Steven Blier, a vocal coach at the Juilliard School, rattled off four reasons: "It's rangy, it has that legato phrase on a high note, the climax ends on a high note with a bad vowel, and the word setting is bad at some crucial spots." The song's lowest note, at the word "say" in the first line, is an octave and a half below its highest notes, at "red glare" and "free" toward the end.

So, paradoxically, the song may arouse feelings of humiliation and embarrassment rather than pride. "It's an awkward song to ask untrained people to belt out," Mr. Blier said.

The song's pitfalls did not dampen the spirits at the Phoenix Zoo, where several children and adults took turns before a microphone in unseasonably warm weather. Lynda Holly, 56, a former lounge singer who is a train operator at the zoo, was among the first.

"It's always been my mom's dream," Ms. Holly said, quoting her: " 'If I ever had a last wish, it would be to have my daughter sing at a ballgame.' "

The tour manager, Mr. Siler, is a father of five in Fort Worth, a stuntman and performer at live-action shows for children. "This is the job of a lifetime for me," he said. "I love this song."

At each stop, the tour sets up tents with literature, games and musical instruments. Two young men from Flint, Mich., operate the 48-foot tractor-trailer that hauls everything to the next state.

"I was in school, and I needed a break from that," said one of them, Mike Kirkwood. Mr. Kirkwood hears more of the anthem than he would prefer — "It haunts me," he said — but what drew him out of Flint might have made Key proud.

"I just wanted to see the country," he said.

"Acquittal in Killing Unleashes Ire at India's Rich"

Acquittal in Killing Unleashes Ire at India's Rich

Correction Appended

NEW DELHI, March 12 — The crime itself was sensational. A fashion model was shot dead in an unlicensed bar stuffed full of fashionable people. The prime suspect was a member of the capital's brat pack and the son of an influential politician.

The verdict turned out to be even more lurid. Nearly seven years after the killing of Jessica Lall at the trendy Tamarind Court bar and the about-face of several celebrity witnesses on the stand, a Delhi court acquitted all nine defendants, including Manu Sharma, the one accused of being the gunman. The others were charged with aiding him.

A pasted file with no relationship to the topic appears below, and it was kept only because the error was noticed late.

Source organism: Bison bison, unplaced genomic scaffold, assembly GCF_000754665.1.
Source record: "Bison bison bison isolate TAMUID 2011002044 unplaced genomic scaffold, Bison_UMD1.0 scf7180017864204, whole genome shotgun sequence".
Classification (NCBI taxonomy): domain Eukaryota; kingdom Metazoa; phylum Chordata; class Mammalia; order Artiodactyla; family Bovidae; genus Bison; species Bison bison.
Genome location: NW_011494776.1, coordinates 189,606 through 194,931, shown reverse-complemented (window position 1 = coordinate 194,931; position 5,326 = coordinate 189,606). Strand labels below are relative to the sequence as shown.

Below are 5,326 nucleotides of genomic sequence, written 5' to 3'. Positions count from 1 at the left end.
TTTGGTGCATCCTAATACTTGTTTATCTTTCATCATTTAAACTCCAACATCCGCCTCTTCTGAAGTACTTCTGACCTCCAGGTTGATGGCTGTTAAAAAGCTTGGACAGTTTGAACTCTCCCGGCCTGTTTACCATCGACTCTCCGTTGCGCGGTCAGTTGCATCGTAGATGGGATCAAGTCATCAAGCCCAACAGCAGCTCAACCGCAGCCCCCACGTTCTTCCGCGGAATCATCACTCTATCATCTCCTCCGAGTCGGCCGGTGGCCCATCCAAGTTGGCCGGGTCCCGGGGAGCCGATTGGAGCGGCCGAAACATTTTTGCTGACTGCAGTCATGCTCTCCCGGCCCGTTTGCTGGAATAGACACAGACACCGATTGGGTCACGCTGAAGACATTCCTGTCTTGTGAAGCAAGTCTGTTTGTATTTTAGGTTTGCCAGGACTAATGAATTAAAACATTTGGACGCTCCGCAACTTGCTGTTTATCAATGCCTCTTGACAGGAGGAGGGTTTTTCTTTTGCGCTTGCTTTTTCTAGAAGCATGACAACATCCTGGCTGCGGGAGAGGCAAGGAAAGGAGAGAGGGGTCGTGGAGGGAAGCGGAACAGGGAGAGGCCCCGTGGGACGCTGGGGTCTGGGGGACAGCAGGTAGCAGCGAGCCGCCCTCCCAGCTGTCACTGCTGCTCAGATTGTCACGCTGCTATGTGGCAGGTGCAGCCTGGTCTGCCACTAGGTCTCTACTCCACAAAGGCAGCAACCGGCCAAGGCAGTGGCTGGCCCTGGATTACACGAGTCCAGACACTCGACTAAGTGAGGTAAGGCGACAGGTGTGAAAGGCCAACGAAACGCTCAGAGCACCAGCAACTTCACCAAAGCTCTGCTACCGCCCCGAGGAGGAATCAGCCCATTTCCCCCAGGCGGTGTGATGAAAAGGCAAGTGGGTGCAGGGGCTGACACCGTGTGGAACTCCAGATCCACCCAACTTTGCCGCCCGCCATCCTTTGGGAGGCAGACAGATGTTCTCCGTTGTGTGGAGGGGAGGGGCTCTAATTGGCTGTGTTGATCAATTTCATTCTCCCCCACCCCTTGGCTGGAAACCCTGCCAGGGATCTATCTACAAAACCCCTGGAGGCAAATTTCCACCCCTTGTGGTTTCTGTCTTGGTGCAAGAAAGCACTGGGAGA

The acquittal two weeks ago unleashed a rare outrage in this country, just as it raised uncomfortable questions about the uneven course of justice in a society evermore polarized between the well-heeled and the rest.

Most noticeably among India's urban middle class, the acquittal has released a pent-up frustration with an often blundering and corrupt law enforcement bureaucracy and a deep disgust with the rich and famous who, by all appearances, manipulated it to their advantage.

"The concept of justice has once again proved to be a silly bedtime story for the gullible," concluded an editorial in The Hindustan Times, an English-language daily.

For nearly two weeks, the Jessica Lall story has dominated Delhi's newspapers and magazines, providing both a window on the world of the privileged and a morality tale about the perils of Indian justice. The latest issue of the newsmagazine The Week blazed on its cover: "How the Rich Get Away with Murder!"

A 24-hour news channel, NDTV, stepped well beyond news gathering to start a campaign urging viewers to petition for a new trial; in a matter of days, more than 200,000 cellphone text messages had poured in.

Indians have flocked into the streets for marches and rallies, including a candlelight vigil at the capital's most famous monument, India Gate, that resembled a scene from a movie. That was because it was lifted from a scene from a recent Bollywood blockbuster called "Rang de Basanti," about a group of Indian college students rising up against an inept state bureaucracy.

The film featured a scene of a candlelight vigil at the same spot to protest the killing of an innocent young man.

"It's a deep, deep fear that it could happen to your children and the politicians are running amok," is how Malvika Singh, publisher of the monthly journal Seminar, characterized the fury over the Lall case. "It's a public outcry. The courts have failed us. Governance is nonexistent. The law-and-order situation even in the capital city has broken down. A point comes when the citizenry says enough."

The outcry seems to have achieved instant results. The police last week ordered an investigation into unidentified people who are said to have conspired to tamper with evidence. The police have not officially said they would seek a new trial, but the public pressure seems difficult to ignore.

"One never expected it," the victim's sister Sabrina Lall said in a recent interview. "It's been a great sense of support."

Ram Jethmalani, a lawyer who represented the prime suspect in a bail hearing, insisted that there were insufficient grounds for a retrial.

In a speech on Saturday, Prime Minister Manmohan Singh, without referring directly to the Lall case, said it was time to "reflect" on whether existing laws were sufficient or "whether we need new provisions in law so that the justice system is seen to deliver justice."

The facts of the case, as reported by the Indian news media, are these: Late one night in April 1999, Jessica Lall, 34, was working behind the bar well past closing time at the now-shuttered Tamarind Court restaurant when a customer, Manu Sharma, heir to a sugar mill fortune and son of a politician, demanded a drink.

Ms. Lall reportedly refused. Mr. Sharma was accused of shooting her at point-blank range. Or at least that is what witnesses initially told the police.